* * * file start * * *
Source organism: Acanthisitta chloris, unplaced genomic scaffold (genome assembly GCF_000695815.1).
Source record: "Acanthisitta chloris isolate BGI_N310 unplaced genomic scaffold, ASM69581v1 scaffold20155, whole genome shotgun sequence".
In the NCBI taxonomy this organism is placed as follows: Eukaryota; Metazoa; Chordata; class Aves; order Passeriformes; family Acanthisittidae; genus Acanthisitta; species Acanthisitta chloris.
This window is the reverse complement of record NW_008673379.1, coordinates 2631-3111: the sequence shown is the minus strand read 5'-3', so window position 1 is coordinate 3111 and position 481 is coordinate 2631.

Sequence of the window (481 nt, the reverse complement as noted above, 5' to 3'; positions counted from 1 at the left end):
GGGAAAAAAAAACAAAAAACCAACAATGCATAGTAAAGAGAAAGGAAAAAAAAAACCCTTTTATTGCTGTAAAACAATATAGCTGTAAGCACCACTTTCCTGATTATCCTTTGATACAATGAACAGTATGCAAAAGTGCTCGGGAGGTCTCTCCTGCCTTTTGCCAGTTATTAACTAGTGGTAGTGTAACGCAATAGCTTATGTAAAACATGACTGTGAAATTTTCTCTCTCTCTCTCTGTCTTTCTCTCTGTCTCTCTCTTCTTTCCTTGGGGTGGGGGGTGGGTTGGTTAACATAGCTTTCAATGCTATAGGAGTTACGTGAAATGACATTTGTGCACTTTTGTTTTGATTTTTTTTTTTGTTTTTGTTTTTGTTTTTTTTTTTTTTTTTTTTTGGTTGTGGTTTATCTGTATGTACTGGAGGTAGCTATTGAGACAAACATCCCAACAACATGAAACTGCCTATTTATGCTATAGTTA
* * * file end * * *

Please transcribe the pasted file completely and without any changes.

Source organism: Acanthisitta chloris, unplaced genomic scaffold (genome assembly GCF_000695815.1).
Source record: "Acanthisitta chloris isolate BGI_N310 unplaced genomic scaffold, ASM69581v1 scaffold20155, whole genome shotgun sequence".
In the NCBI taxonomy this organism is placed as follows: Eukaryota; Metazoa; Chordata; class Aves; order Passeriformes; family Acanthisittidae; genus Acanthisitta; species Acanthisitta chloris.
This window is the reverse complement of record NW_008673379.1, coordinates 2631-3111: the sequence shown is the minus strand read 5'-3', so window position 1 is coordinate 3111 and position 481 is coordinate 2631.

Sequence of the window (481 nt, the reverse complement as noted above, 5' to 3'; positions counted from 1 at the left end):
GGGAAAAAAAAACAAAAAACCAACAATGCATAGTAAAGAGAAAGGAAAAAAAAAACCCTTTTATTGCTGTAAAACAATATAGCTGTAAGCACCACTTTCCTGATTATCCTTTGATACAATGAACAGTATGCAAAAGTGCTCGGGAGGTCTCTCCTGCCTTTTGCCAGTTATTAACTAGTGGTAGTGTAACGCAATAGCTTATGTAAAACATGACTGTGAAATTTTCTCTCTCTCTCTCTGTCTTTCTCTCTGTCTCTCTCTTCTTTCCTTGGGGTGGGGGGTGGGTTGGTTAACATAGCTTTCAATGCTATAGGAGTTACGTGAAATGACATTTGTGCACTTTTGTTTTGATTTTTTTTTTTGTTTTTGTTTTTGTTTTTTTTTTTTTTTTTTTTTGGTTGTGGTTTATCTGTATGTACTGGAGGTAGCTATTGAGACAAACATCCCAACAACATGAAACTGCCTATTTATGCTATAGTTA